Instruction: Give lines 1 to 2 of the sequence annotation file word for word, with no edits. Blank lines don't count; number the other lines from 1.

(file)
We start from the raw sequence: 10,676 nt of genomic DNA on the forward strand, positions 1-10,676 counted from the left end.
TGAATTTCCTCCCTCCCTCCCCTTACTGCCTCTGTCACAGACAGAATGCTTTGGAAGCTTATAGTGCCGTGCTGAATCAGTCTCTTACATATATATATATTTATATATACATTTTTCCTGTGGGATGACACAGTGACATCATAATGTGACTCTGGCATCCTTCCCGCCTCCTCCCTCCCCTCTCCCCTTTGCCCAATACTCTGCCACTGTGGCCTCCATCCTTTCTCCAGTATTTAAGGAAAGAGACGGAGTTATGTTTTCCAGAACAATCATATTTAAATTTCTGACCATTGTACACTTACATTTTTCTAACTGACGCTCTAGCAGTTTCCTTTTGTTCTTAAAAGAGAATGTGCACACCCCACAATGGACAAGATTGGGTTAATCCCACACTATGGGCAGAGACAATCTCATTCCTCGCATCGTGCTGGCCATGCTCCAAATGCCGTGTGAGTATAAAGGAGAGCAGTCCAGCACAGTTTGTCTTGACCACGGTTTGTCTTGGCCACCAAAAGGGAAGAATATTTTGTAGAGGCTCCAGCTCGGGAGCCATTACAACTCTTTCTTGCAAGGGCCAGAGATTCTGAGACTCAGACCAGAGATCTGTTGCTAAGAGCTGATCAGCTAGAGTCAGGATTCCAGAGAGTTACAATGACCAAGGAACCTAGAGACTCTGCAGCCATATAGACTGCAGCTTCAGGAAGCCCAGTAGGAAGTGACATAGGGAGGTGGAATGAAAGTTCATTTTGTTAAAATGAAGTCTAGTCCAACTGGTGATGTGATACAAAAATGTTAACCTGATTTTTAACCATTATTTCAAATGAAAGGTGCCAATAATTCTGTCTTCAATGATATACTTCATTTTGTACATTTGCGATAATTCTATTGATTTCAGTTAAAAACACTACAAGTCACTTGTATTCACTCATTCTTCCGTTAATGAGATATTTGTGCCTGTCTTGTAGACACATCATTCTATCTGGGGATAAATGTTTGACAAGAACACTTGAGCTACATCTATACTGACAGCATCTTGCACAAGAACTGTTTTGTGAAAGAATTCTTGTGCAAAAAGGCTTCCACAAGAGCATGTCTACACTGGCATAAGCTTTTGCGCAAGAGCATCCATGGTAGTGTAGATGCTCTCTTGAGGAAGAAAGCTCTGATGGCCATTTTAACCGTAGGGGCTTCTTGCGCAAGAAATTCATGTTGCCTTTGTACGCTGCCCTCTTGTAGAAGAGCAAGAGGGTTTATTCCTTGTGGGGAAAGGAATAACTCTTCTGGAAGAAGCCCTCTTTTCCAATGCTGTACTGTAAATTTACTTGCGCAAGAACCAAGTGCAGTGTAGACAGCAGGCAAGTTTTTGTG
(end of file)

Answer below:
We start from the raw sequence: 10,676 nt of genomic DNA on the forward strand, positions 1-10,676 counted from the left end.
TGAATTTCCTCCCTCCCTCCCCTTACTGCCTCTGTCACAGACAGAATGCTTTGGAAGCTTATAGTGCCGTGCTGAATCAGTCTCTTACATATATATATATTTATATATACATTTTTCCTGTGGGATGACACAGTGACATCATAATGTGACTCTGGCATCCTTCCCGCCTCCTCCCTCCCCTCTCCCCTTTGCCCAATACTCTGCCACTGTGGCCTCCATCCTTTCTCCAGTATTTAAGGAAAGAGACGGAGTTATGTTTTCCAGAACAATCATATTTAAATTTCTGACCATTGTACACTTACATTTTTCTAACTGACGCTCTAGCAGTTTCCTTTTGTTCTTAAAAGAGAATGTGCACACCCCACAATGGACAAGATTGGGTTAATCCCACACTATGGGCAGAGACAATCTCATTCCTCGCATCGTGCTGGCCATGCTCCAAATGCCGTGTGAGTATAAAGGAGAGCAGTCCAGCACAGTTTGTCTTGACCACGGTTTGTCTTGGCCACCAAAAGGGAAGAATATTTTGTAGAGGCTCCAGCTCGGGAGCCATTACAACTCTTTCTTGCAAGGGCCAGAGATTCTGAGACTCAGACCAGAGATCTGTTGCTAAGAGCTGATCAGCTAGAGTCAGGATTCCAGAGAGTTACAATGACCAAGGAACCTAGAGACTCTGCAGCCATATAGACTGCAGCTTCAGGAAGCCCAGTAGGAAGTGACATAGGGAGGTGGAATGAAAGTTCATTTTGTTAAAATGAAGTCTAGTCCAACTGGTGATGTGATACAAAAATGTTAACCTGATTTTTAACCATTATTTCAAATGAAAGGTGCCAATAATTCTGTCTTCAATGATATACTTCATTTTGTACATTTGCGATAATTCTATTGATTTCAGTTAAAAACACTACAAGTCACTTGTATTCACTCATTCTTCCGTTAATGAGATATTTGTGCCTGTCTTGTAGACACATCATTCTATCTGGGGATAAATGTTTGACAAGAACACTTGAGCTACATCTATACTGACAGCATCTTGCACAAGAACTGTTTTGTGAAAGAATTCTTGTGCAAAAAGGCTTCCACAAGAGCATGTCTACACTGGCATAAGCTTTTGCGCAAGAGCATCCATGGTAGTGTAGATGCTCTCTTGAGGAAGAAAGCTCTGATGGCCATTTTAACCGTAGGGGCTTCTTGCGCAAGAAATTCATGTTGCCTTTGTACGCTGCCCTCTTGTAGAAGAGCAAGAGGGTTTATTCCTTGTGGGGAAAGGAATAACTCTTCTGGAAGAAGCCCTCTTTTCCAATGCTGTACTGTAAATTTACTTGCGCAAGAACCAAGTGCAGTGTAGACAGCAGGCAAGTTTTTGTG